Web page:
Newsweek-Employed Spy Explains To Us Why Assange Should Be Prosecuted

Caitlin Johnstone
5 min readNov 25, 2018

So it turns out it’s really really important for powerful people to be able to lie to us with impunity, you guys. I know this because an actual, literal spy told me that that’s what I’m meant to believe in an article published by Newsweek yesterday.

If you were wondering how long it would take the imperial propagandists to ramp up their efforts to explain to us why it is good for the Trump administration to prosecute WikiLeaks founder Julian Assange after we learned that sealed charges have been brought against him by the United States government, the answer is eight days. If you were wondering which of those propagandists would step forward and aggressively attempt to do so, the answer is Naveed Jamali.

To be clear, I do not use the word “propagandist” to refer to a mass media employee whose reliable track record of establishment sycophancy has propelled him to the upper echelons of influence within platforms owned by plutocrats who have a vested interest in maintaining the status quo, as I often mean when I use that word. When I say that Jamali is a propagandist, I mean he is a current member of the United States intelligence community telling Newsweek’s readers that it is to society’s benefit for the US government to pursue a longstanding agenda of the US intelligence community in imprisoning Julian Assange.

Jamali is currently a reserve intelligence officer for the United States Navy, and is a former FBI asset and double agent. He is also like many intelligence community insiders an MSNBC contributor, and is a senior fellow at the Foreign Policy Research Institute, a think tank which has featured many prominent neoconservative war whores like Donald and Frederick Kagan, Max Boot, and James Woolsey. Any think tank with the words “foreign policy” in its title is nothing other than a group of intellectuals who are paid by plutocrats to come up with the best possible arguments for why it would be very good and smart to do things that are very evil and stupid, and Naveed Jamali sits comfortably there.

His Newsweek article, titled “Prosecuting Assange is Essential for Restoring Our National Security”, begins with the sentence “Full disclosure: I am not a fan of Julian Assange or Wikileaks,” and doesn’t get any better from there. The article consists of two arguments, the first being that since Assange is “not a journalist” he is not protected by the First Amendment from prosecution by the US government. This argument is bunk because (A) this is a made-up nonsense talking point since neither the US Constitution nor the Supreme Court have made any distinction between journalists or any other kind of publisher in press freedom protections, and (B) WikiLeaks has won many awards for journalism. The second argument is that it is very important for the US government to be able to hide any kind of secrets it wants from the American people.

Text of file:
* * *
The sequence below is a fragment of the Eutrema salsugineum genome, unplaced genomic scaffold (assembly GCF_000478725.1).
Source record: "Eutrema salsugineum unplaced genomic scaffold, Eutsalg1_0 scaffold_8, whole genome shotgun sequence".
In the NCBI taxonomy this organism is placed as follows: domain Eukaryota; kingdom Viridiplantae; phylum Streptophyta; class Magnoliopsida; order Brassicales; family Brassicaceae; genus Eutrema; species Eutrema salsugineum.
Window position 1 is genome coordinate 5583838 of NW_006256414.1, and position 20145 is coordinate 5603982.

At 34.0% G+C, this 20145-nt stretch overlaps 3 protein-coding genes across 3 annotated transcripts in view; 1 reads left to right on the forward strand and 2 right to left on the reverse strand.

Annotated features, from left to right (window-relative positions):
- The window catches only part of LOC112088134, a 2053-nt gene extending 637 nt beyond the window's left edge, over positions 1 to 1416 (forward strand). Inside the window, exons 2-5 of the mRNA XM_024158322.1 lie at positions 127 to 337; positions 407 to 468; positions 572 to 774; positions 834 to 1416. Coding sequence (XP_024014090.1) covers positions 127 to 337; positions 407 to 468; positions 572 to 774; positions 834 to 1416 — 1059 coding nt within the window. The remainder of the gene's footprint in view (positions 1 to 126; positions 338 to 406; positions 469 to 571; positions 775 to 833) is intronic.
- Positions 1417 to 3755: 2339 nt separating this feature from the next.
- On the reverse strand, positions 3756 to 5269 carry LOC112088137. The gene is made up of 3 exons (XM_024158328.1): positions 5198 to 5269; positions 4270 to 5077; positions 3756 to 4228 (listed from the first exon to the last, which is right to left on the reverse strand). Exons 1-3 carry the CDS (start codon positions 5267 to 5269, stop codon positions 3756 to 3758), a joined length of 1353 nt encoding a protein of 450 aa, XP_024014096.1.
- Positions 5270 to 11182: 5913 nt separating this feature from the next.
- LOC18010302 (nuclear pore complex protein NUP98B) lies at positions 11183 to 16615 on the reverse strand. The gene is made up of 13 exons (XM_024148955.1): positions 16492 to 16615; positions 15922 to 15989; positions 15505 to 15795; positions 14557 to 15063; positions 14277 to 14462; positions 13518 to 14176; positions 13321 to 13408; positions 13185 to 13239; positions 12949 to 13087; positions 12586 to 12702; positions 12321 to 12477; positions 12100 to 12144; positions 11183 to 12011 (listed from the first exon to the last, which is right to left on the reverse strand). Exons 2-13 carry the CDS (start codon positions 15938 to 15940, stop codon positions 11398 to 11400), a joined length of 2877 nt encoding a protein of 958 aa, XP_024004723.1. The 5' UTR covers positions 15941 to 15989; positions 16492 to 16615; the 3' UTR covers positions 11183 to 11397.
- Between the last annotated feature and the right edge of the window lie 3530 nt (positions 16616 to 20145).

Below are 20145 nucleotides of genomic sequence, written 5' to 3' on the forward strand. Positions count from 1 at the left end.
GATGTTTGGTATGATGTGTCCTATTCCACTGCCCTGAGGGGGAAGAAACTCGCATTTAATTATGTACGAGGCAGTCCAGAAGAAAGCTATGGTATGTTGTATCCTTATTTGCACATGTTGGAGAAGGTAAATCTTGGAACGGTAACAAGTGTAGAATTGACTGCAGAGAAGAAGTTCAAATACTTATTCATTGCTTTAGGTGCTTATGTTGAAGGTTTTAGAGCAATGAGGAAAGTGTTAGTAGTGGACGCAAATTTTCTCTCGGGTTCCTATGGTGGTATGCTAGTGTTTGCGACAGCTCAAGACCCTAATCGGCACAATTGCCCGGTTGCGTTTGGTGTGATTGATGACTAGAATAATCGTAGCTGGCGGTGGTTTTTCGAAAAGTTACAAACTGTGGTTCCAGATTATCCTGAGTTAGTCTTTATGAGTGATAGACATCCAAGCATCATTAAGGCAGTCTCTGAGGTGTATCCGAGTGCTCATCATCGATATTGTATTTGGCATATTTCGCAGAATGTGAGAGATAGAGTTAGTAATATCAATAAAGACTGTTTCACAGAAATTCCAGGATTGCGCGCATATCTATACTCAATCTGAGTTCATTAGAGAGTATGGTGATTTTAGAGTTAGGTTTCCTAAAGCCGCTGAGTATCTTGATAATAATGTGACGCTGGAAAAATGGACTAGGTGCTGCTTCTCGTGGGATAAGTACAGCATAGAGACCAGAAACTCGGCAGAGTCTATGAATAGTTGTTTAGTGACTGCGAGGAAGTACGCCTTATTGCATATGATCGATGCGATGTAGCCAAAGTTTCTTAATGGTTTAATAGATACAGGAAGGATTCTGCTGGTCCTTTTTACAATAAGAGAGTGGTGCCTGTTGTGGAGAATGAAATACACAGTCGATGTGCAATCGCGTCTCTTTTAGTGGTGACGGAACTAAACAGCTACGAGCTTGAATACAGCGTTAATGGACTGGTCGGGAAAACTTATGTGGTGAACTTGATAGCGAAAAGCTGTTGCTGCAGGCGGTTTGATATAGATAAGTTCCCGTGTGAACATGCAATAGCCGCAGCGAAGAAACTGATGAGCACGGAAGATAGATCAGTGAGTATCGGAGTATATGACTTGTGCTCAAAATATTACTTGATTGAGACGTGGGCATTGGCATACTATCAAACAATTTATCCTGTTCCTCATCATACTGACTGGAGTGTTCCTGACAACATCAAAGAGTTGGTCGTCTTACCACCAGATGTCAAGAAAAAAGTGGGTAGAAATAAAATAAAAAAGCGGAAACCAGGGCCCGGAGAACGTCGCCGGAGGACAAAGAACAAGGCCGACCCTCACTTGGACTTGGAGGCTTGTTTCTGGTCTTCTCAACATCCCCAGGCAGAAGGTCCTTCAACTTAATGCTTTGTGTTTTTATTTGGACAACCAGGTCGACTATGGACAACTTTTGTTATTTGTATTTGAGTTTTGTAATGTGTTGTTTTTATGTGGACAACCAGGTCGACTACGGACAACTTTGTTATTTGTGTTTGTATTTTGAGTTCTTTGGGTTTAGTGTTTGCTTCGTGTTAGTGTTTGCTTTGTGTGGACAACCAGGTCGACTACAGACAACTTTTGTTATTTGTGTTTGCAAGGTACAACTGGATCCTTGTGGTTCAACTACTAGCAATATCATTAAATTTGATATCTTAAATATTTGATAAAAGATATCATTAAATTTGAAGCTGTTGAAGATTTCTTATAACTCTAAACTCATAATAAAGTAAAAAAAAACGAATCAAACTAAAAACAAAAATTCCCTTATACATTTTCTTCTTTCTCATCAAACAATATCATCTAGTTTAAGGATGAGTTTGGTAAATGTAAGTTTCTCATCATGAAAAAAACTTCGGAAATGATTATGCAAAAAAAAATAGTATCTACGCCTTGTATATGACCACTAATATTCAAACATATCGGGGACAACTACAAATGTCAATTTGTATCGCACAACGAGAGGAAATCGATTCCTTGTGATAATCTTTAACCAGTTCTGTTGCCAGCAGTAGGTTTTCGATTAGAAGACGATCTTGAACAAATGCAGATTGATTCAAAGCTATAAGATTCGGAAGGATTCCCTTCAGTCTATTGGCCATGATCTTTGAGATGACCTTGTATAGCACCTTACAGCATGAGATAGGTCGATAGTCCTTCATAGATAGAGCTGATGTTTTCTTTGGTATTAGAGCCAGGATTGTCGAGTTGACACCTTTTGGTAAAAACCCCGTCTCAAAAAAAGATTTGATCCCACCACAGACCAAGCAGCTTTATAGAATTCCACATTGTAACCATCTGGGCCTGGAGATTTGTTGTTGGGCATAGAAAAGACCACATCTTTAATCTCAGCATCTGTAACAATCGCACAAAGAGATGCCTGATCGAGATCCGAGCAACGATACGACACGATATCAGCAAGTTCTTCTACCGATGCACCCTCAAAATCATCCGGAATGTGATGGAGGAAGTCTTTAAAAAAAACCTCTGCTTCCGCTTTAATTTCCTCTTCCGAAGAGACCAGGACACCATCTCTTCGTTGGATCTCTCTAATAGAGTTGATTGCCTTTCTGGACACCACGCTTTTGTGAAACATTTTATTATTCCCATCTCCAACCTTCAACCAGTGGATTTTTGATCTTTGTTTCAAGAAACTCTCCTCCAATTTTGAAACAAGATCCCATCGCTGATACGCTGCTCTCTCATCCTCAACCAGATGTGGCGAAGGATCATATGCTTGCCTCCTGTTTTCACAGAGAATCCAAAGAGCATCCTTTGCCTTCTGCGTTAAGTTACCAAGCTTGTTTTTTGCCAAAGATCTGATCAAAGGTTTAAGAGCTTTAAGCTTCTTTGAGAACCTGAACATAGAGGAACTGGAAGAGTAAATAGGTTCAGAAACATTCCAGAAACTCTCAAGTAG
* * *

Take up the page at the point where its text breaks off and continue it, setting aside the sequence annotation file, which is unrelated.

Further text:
And really that’s the only thing these paid manipulators are ever telling you when they smear Assange or argue for his prosecution: powerful people need to be able to lie to you and hide information from you without being inconvenienced or embarrassed by WikiLeaks. If they say it often enough and in a sufficiently confident tone, some trusting, well-intentioned people will overlook the fact that this is an intensely moronic thing for anyone to believe.

Contrary to what US intelligence operatives would have you believe, the prosecution of Julian Assange by the United States government would indeed be disastrous for press freedoms around the world. A good recent essay by Matt Taibbi for Rolling Stone titled “Why You Should Care About the Julian Assange Case” breaks down exactly why everyone should oppose this administration’s aggressive pursuit of Assange, even if they hate him and everything he stands for. In terms of speech protection there is nothing that legally distinguishes an outlet from WikiLeaks from outlets like the New York Times and the Washington Post, both of whom have published secret documents and information which was taken through illegal means. If Assange is successfully prosecuted for doing the same thing other mainstream publications do to hold power to account, there will be little stopping the US government from going after those types of outlets all around the world for publishing its secrets.

After Taibbi published his article, he spent a couple hours on Twitter explaining to Democratic Party loyalists over and over and over and over again that the charges Assange is facing almost certainly have nothing to do with the 2016 WikiLeaks publications, and rather relate to much earlier publications of a far more classified nature than a few Democrats’ emails. He had to do this because Russiagate conspiracy theorists have been shrieking that it’s #MuellerTime ever since news broke about the sealed charges, and now you’ve got the strange scene of liberals everywhere cheering on a Trump administration agenda which threatens to cripple the free press they claim to be protecting from the very administration that they are cheering for. The concept that the prosecution of someone they’ve been trained to hate has nothing to do with the thing they hate him for is inconceivable from within the walls of the binary narrative matrix that these people have become trapped in by establishment manipulators like Jamali.

Taibbi’s essay wraps up with the words, “Americans seem not to grasp what might be at stake. Wikileaks briefly opened a window into the uglier side of our society, and if publication of such leaks is criminalized, it probably won’t open again.”

He’s right. They don’t grasp it. Here’s hoping they do before it’s too late.


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